This guidance helps you to design digital forms filled in by the user. Most of the guidance also applies to printed forms, but there are some differences noted.
Learn about the user before you design a form
Find out about users and their needs through user research.
People use forms to access a service and to meet government requirements.
Sometimes a user will need to fill in a form on behalf of another user. Or a public servant might use a form to record what the user tells them (for example, a statistical survey).
Before you digitise a paper form, make sure you understand the user and business needs. Work out if a form is even needed.
Develop the ‘question protocol’ first
A ‘question protocol’ sets out why you are collecting information and what you will do with it. This tool makes it easier to collect the information that is actually needed.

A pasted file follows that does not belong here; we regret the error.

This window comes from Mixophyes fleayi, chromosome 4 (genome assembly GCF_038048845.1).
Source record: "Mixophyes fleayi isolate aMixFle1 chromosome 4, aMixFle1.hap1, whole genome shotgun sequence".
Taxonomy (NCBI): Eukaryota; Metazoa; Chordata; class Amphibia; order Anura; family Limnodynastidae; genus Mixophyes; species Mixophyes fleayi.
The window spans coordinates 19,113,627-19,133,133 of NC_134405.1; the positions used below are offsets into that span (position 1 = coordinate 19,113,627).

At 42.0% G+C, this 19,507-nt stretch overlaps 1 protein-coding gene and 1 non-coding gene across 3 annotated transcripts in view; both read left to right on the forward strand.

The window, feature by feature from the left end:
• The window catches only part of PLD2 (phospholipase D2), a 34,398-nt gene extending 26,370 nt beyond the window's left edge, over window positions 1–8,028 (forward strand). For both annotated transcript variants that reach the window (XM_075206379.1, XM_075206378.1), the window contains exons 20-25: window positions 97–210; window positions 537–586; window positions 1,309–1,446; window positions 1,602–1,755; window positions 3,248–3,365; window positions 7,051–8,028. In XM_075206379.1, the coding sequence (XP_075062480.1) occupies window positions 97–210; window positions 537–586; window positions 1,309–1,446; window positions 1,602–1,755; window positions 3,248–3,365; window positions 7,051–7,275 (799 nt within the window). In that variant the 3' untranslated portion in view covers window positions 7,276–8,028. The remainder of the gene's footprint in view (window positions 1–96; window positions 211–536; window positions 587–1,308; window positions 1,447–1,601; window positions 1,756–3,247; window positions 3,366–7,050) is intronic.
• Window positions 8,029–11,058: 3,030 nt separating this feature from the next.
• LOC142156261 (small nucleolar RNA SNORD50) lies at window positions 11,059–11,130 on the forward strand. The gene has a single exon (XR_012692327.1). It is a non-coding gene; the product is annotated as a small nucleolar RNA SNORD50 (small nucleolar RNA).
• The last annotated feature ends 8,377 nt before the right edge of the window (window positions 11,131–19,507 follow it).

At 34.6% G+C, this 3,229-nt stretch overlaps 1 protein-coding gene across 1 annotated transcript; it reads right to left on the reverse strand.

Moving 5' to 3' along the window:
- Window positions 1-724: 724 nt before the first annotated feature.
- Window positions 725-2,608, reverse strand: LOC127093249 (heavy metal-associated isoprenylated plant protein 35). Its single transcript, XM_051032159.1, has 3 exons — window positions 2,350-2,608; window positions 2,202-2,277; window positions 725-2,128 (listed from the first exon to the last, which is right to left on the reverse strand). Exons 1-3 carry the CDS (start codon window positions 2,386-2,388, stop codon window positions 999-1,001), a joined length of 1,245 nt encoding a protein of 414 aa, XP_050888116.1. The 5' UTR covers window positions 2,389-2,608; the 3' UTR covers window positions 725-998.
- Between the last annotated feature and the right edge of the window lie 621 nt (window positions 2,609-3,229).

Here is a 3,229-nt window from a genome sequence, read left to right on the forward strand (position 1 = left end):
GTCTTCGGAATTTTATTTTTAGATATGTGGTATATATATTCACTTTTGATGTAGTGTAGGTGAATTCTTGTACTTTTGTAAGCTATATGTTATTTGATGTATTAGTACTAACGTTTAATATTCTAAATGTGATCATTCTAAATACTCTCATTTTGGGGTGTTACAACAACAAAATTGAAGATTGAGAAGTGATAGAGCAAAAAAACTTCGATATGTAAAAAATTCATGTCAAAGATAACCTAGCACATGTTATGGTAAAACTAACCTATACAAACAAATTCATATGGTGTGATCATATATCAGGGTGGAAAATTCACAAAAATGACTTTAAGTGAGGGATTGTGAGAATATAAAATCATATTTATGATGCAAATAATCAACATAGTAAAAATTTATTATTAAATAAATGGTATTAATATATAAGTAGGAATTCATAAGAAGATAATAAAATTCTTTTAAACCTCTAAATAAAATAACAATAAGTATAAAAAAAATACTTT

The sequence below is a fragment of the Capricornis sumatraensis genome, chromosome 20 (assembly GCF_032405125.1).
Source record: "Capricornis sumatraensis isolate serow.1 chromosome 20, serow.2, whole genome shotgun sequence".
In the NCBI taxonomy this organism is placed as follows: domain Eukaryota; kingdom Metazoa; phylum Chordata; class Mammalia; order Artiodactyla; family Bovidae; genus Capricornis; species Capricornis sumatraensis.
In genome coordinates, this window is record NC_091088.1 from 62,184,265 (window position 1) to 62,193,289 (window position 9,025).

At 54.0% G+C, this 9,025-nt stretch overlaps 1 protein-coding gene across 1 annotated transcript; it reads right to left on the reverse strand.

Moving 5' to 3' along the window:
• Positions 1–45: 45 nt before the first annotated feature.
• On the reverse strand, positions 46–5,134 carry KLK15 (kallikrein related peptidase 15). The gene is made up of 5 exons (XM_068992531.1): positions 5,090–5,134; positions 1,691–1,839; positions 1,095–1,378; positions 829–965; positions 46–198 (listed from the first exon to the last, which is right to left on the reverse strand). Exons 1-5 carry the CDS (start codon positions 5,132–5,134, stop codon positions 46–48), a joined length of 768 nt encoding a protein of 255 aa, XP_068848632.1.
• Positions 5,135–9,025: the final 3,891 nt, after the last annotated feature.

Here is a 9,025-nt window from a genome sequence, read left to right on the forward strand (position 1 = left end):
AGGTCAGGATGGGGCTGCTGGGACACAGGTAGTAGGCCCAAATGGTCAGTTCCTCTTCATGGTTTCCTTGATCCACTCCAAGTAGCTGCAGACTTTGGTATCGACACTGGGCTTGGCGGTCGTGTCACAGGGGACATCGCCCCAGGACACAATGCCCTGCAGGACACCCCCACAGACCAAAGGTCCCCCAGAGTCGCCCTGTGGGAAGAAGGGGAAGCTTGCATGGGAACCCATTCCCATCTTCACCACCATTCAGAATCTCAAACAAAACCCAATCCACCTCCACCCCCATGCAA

A question protocol also gives you a way to challenge and push back against unnecessary questions. Every time we ask a user for information it costs them and the organisation. It takes time and effort for the user to provide it, and for your organisation to manage it.
Work out what information you need to collect.
- Do you actually need the information? Why?
- How much detail do you need?
- Can you get the information from somewhere else? (For example, it might already be collected in your organisation.)
Explore the experience of the user providing the information.
- Which users need to give you the information?
- How will the user discover or receive the form?
- Will the user need to collect information from other people? (For example, a form can need different people to contribute to it.)
- What happens to the user before and after they give you the information?
- Are there are other times you might be collecting related information?
Plan how you will manage the information you will collect.
- How will you check the information is accurate?
- What happens if you get the wrong response? What error messages will you need to provide?
- What will you do with the information when you have it?
- How will you keep the information up to date and secure?
Some of these answers won’t inform the design of the form, but will help you manage the information.
Information management requirements
Your question protocol becomes a record. So does anything you collect from a form. Records provide evidence of what your organisation has done and why.